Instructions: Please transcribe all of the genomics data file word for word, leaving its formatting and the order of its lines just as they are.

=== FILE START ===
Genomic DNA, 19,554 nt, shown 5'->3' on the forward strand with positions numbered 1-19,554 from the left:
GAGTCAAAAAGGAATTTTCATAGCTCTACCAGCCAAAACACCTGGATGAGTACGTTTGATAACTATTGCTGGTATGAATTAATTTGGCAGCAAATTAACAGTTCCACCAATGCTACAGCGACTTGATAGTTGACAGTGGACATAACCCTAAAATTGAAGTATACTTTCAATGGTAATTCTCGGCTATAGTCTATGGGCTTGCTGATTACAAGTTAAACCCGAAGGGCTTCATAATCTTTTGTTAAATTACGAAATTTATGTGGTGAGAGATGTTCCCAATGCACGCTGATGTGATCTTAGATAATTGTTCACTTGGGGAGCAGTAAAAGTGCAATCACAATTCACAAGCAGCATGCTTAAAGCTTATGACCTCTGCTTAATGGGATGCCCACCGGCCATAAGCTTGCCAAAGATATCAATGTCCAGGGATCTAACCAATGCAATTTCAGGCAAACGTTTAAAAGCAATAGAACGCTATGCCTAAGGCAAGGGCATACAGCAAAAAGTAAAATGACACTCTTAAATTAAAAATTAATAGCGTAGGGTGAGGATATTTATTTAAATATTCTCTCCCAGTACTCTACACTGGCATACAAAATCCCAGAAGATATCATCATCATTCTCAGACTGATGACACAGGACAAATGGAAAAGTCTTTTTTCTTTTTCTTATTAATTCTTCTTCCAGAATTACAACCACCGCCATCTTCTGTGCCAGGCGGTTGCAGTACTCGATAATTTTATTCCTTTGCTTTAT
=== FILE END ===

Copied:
Genomic DNA, 19,554 nt, shown 5'->3' on the forward strand with positions numbered 1-19,554 from the left:
GAGTCAAAAAGGAATTTTCATAGCTCTACCAGCCAAAACACCTGGATGAGTACGTTTGATAACTATTGCTGGTATGAATTAATTTGGCAGCAAATTAACAGTTCCACCAATGCTACAGCGACTTGATAGTTGACAGTGGACATAACCCTAAAATTGAAGTATACTTTCAATGGTAATTCTCGGCTATAGTCTATGGGCTTGCTGATTACAAGTTAAACCCGAAGGGCTTCATAATCTTTTGTTAAATTACGAAATTTATGTGGTGAGAGATGTTCCCAATGCACGCTGATGTGATCTTAGATAATTGTTCACTTGGGGAGCAGTAAAAGTGCAATCACAATTCACAAGCAGCATGCTTAAAGCTTATGACCTCTGCTTAATGGGATGCCCACCGGCCATAAGCTTGCCAAAGATATCAATGTCCAGGGATCTAACCAATGCAATTTCAGGCAAACGTTTAAAAGCAATAGAACGCTATGCCTAAGGCAAGGGCATACAGCAAAAAGTAAAATGACACTCTTAAATTAAAAATTAATAGCGTAGGGTGAGGATATTTATTTAAATATTCTCTCCCAGTACTCTACACTGGCATACAAAATCCCAGAAGATATCATCATCATTCTCAGACTGATGACACAGGACAAATGGAAAAGTCTTTTTTCTTTTTCTTATTAATTCTTCTTCCAGAATTACAACCACCGCCATCTTCTGTGCCAGGCGGTTGCAGTACTCGATAATTTTATTCCTTTGCTTTAT